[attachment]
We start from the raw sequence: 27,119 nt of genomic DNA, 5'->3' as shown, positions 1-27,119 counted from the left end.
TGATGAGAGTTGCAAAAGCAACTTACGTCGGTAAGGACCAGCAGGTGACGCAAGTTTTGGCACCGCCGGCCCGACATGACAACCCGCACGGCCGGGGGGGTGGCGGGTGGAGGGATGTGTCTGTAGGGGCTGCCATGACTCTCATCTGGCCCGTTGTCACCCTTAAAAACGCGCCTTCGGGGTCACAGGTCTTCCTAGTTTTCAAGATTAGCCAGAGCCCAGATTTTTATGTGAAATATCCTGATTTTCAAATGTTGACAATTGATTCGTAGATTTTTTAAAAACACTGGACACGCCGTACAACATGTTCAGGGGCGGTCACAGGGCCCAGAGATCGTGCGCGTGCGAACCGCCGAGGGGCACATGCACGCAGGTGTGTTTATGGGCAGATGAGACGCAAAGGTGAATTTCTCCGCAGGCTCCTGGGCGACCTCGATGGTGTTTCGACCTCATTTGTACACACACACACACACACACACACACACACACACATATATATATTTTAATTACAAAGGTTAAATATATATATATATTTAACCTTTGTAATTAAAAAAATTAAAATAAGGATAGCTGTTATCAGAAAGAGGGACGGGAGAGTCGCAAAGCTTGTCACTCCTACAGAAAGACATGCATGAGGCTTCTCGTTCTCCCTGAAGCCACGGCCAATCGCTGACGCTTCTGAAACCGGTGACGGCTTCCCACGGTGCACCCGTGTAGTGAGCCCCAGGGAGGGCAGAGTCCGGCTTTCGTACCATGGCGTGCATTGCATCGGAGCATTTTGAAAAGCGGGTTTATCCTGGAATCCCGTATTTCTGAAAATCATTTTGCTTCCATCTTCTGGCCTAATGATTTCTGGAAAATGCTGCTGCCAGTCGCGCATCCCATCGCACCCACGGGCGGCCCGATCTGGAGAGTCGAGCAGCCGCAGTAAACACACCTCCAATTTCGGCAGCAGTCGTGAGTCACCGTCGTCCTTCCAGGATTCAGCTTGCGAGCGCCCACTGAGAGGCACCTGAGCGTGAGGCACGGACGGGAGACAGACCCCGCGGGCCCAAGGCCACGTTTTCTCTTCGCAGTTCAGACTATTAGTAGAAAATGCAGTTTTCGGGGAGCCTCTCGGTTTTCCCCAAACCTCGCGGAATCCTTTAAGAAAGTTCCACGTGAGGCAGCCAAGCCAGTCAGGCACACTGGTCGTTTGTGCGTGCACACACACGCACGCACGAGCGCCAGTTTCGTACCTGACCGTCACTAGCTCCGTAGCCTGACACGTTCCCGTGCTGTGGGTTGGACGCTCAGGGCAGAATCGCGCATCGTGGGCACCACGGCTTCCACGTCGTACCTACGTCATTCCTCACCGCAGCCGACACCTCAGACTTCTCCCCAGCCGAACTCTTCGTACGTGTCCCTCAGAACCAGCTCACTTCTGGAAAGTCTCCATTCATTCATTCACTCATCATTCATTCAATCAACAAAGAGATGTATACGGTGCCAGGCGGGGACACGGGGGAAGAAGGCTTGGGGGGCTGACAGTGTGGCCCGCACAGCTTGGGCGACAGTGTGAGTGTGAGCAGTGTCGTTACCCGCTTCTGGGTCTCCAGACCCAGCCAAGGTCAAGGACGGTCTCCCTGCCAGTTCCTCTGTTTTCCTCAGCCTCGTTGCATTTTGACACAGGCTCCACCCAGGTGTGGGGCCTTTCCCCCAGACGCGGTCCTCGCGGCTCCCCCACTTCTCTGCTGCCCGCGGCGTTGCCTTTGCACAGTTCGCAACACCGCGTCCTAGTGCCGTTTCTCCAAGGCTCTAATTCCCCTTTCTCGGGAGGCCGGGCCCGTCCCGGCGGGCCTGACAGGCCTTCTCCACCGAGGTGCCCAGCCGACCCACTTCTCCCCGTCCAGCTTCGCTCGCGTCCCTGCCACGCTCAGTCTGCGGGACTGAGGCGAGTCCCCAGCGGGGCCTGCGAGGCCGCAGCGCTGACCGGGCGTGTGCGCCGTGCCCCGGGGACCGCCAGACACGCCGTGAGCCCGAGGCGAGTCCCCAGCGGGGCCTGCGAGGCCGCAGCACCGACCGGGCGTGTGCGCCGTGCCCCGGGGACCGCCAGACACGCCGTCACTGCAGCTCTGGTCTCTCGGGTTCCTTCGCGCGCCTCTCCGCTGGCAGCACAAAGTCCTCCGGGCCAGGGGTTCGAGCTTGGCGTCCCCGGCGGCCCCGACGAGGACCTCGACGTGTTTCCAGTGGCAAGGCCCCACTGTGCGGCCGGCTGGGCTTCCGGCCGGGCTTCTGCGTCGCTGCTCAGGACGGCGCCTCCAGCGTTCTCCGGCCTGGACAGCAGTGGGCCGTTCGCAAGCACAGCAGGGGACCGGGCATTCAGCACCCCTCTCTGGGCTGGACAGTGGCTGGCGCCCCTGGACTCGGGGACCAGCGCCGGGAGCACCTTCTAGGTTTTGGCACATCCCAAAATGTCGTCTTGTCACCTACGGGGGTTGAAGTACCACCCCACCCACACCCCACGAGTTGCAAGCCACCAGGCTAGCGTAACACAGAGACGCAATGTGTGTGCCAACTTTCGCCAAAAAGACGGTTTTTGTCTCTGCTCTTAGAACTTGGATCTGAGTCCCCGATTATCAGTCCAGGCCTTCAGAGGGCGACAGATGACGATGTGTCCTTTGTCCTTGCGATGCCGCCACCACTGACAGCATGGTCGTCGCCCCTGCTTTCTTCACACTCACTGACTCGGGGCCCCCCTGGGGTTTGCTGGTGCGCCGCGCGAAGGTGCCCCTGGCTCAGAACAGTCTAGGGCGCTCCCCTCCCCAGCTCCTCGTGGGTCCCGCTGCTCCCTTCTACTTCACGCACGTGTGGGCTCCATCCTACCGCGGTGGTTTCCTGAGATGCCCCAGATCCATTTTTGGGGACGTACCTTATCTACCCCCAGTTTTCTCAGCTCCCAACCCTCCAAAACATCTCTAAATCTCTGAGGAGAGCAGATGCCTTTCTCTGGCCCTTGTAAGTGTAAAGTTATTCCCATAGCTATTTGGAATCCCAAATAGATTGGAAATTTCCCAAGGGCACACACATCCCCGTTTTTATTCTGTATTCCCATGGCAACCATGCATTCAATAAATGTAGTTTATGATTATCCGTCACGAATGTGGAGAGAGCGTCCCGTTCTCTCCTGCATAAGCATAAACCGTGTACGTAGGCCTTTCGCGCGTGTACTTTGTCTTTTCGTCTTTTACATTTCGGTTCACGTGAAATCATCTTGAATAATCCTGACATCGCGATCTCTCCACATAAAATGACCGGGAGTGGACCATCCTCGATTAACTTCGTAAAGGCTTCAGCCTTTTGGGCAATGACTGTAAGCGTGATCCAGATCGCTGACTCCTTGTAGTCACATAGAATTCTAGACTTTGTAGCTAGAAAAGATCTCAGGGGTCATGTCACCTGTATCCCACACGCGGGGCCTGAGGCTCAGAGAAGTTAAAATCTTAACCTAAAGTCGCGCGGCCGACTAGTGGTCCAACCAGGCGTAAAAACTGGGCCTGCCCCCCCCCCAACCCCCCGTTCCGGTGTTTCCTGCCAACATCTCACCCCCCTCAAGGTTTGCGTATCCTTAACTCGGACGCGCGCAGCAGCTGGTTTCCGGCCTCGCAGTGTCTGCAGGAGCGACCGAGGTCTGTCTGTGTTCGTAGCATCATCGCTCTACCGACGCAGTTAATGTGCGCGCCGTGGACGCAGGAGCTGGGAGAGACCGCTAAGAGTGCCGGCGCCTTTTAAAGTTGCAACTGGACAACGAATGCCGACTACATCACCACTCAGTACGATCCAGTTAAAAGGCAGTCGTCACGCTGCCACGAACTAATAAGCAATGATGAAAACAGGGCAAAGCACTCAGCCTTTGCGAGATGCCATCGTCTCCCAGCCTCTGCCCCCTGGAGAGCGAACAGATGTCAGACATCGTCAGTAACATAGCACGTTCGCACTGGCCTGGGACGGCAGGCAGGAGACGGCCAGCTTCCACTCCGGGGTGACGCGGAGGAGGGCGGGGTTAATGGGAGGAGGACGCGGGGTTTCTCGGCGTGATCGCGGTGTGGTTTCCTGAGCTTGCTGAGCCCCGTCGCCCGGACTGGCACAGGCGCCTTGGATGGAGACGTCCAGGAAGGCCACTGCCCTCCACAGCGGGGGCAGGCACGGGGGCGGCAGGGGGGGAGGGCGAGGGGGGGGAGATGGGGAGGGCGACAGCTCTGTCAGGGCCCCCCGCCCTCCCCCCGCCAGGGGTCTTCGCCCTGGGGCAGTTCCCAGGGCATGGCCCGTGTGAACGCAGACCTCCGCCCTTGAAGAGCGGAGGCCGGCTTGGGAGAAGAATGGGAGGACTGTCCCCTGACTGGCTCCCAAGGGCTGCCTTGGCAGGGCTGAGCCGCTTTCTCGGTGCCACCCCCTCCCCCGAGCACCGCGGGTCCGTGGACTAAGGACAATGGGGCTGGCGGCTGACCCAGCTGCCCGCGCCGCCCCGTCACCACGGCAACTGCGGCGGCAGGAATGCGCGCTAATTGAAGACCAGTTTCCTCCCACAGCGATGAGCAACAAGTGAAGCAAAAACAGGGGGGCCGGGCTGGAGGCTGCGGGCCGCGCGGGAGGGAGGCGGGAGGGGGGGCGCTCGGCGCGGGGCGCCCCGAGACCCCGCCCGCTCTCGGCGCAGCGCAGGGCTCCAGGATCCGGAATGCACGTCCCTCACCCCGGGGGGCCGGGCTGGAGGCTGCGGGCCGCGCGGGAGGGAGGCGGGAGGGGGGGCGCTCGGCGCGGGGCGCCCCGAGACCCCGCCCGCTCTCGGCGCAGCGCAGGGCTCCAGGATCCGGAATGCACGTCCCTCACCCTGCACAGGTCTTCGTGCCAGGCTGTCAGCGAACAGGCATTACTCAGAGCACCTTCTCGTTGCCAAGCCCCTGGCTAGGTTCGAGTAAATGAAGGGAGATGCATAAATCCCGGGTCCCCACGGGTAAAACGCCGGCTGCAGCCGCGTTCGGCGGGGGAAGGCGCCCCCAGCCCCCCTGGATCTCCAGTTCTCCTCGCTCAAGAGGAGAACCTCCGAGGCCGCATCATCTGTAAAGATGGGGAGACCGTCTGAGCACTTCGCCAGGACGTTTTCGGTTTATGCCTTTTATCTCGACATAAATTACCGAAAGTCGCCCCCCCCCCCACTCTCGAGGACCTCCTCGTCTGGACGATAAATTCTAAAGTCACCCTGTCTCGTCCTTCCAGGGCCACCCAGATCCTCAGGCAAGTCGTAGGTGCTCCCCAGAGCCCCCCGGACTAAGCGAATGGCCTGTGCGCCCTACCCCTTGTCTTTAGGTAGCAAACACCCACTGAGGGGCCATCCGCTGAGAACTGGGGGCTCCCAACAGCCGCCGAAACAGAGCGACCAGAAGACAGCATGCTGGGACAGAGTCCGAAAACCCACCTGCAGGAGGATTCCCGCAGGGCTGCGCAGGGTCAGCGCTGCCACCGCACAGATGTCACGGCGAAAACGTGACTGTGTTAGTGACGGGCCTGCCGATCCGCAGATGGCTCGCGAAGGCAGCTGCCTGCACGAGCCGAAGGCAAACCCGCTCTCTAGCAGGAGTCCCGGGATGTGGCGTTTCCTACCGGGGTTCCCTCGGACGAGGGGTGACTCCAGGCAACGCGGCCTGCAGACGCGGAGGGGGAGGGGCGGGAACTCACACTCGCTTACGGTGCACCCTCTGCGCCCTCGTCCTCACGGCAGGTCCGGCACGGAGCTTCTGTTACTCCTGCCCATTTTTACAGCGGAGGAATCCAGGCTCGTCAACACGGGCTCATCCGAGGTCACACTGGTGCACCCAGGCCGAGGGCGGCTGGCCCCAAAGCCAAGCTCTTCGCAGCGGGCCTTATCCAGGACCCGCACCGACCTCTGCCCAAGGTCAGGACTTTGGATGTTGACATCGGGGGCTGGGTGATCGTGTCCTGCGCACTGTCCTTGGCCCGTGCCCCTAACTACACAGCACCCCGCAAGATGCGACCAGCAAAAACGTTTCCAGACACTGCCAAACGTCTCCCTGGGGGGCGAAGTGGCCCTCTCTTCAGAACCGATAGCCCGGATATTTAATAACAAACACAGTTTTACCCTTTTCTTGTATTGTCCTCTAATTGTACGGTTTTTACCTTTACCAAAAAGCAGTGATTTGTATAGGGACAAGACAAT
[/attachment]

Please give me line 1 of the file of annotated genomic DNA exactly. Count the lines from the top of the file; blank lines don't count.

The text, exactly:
We start from the raw sequence: 27,119 nt of genomic DNA, 5'->3' as shown, positions 1-27,119 counted from the left end.